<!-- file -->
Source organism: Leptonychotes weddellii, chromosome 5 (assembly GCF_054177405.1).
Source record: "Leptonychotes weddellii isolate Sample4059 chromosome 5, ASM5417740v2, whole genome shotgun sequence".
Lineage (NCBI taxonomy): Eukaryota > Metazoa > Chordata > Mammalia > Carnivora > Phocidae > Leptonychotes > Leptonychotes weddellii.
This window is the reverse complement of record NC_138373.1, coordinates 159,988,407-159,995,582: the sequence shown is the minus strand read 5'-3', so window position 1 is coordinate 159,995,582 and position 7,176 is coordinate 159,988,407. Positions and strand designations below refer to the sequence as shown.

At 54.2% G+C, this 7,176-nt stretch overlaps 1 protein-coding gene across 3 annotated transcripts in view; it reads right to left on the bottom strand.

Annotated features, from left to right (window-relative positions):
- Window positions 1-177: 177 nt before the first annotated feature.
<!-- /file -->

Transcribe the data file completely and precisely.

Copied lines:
Source organism: Leptonychotes weddellii, chromosome 5 (assembly GCF_054177405.1).
Source record: "Leptonychotes weddellii isolate Sample4059 chromosome 5, ASM5417740v2, whole genome shotgun sequence".
Lineage (NCBI taxonomy): Eukaryota > Metazoa > Chordata > Mammalia > Carnivora > Phocidae > Leptonychotes > Leptonychotes weddellii.
This window is the reverse complement of record NC_138373.1, coordinates 159,988,407-159,995,582: the sequence shown is the minus strand read 5'-3', so window position 1 is coordinate 159,995,582 and position 7,176 is coordinate 159,988,407. Positions and strand designations below refer to the sequence as shown.

At 54.2% G+C, this 7,176-nt stretch overlaps 1 protein-coding gene across 3 annotated transcripts in view; it reads right to left on the bottom strand.

Annotated features, from left to right (window-relative positions):
- Window positions 1-177: 177 nt before the first annotated feature.